I listen to music on many different and subjective levels which is often key to employing various ideas and devices when I go into the studio to work on my own or someone else’s future masterpiece. One thing I enjoy immensely is listening to the oldies station, the real old stuff from 40 -50 years back. Yes I know, I am old but I compensate for it by being a nerd. So you might ask “what is the world does this have to do with me old, nerd man?” and here is the uptake on that. You can learn so much from the classic era of recording, I would say from the early 50’s to about 1975, before they got too flashy with the technology.
A person might immediately say “I don’t want to sound old I want a fresh modern sound.” I get that but what you should be going for is a universally great sound, regardless of the time. Yeah and also I know that you don’t care about “old grandpa music” but let me point out that they were playing these songs on the radio when I was a lad and they are still playing them, that should tell you something, great music is timeless. And you are not always necessarily listening for it because you like it, you are studying it to see what they do that sticks out as great.
What many of the mid 20th century studios lacked in equipment they more than made up for with experimentation, mic placement, and just raw, pure talent, which is the beginning of any serious recording endeavor. Or, if you really take the time, listen to some classic albums or recordings, then research the setting they were made in, you can get a great idea of the conditions and contributions which spurred these jewels into creation. Sometimes it was a little talent invested with a huge amount of work that produced a hit and just the opposite, huge talent and quick, hardly more than one or two takes that produced not only a hit but whole albums at times.
I will use examples which, if you ignore or do not take the time to listen, then it is your loss. Basically anything from the Beatles can teach you a great deal, from their first album, which was recorded, I believe, in one, long twelve hour session, to their last works which had grown sonically and thematically from their early efforts. If I had to pick one, and this is by no means my favorite or one I think is the best example but Revolver would be a prime candidate. It is first a supremely well written album, succinctly deft is how I would describe the musicianship and vocals, and the whole thing just sits so well in your ears. This is just one example.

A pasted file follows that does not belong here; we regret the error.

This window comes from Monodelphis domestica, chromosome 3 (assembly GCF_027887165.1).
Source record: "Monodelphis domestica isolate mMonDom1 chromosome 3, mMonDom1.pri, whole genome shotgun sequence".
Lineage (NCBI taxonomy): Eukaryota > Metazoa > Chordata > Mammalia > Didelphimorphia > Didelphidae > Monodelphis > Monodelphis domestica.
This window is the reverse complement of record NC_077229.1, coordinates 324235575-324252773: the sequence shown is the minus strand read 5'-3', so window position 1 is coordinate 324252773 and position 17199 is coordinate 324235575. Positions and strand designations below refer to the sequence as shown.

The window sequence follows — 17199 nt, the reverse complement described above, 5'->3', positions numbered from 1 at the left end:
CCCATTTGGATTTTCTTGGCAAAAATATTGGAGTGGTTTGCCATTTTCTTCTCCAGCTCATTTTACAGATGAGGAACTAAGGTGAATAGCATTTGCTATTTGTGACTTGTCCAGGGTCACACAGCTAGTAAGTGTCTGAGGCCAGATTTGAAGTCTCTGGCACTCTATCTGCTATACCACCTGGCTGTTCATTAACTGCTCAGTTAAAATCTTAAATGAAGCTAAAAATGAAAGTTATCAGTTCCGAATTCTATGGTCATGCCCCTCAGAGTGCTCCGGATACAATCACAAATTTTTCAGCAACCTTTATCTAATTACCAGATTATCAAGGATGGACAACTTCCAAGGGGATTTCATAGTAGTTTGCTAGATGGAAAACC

Anything by Stax and Motown are also good places to start as you are getting hundreds of ideas to add to your creative palette as a musician, producer or both. It also is important to note that the equipment used on Stax early recordings, which are great, was nothing short of archaic and limited even for its time. Again the overall sound can be attributed to proper microphone placement and as always super good talent hit on all cylinders. Same in regard to Motown.
Classic music is classic for a reason. Great albums are called that for a reason. They all contain elements which have to be present. If you are a musician who writes and records their own songs the lesson is great songs make great music. If you are a recording musician with limited gear remember that talent can overcome any gear, a groove captured on the most basic setup can cook many years after it was made, but never has even a million dollars of equipment made something great out of something mediocre.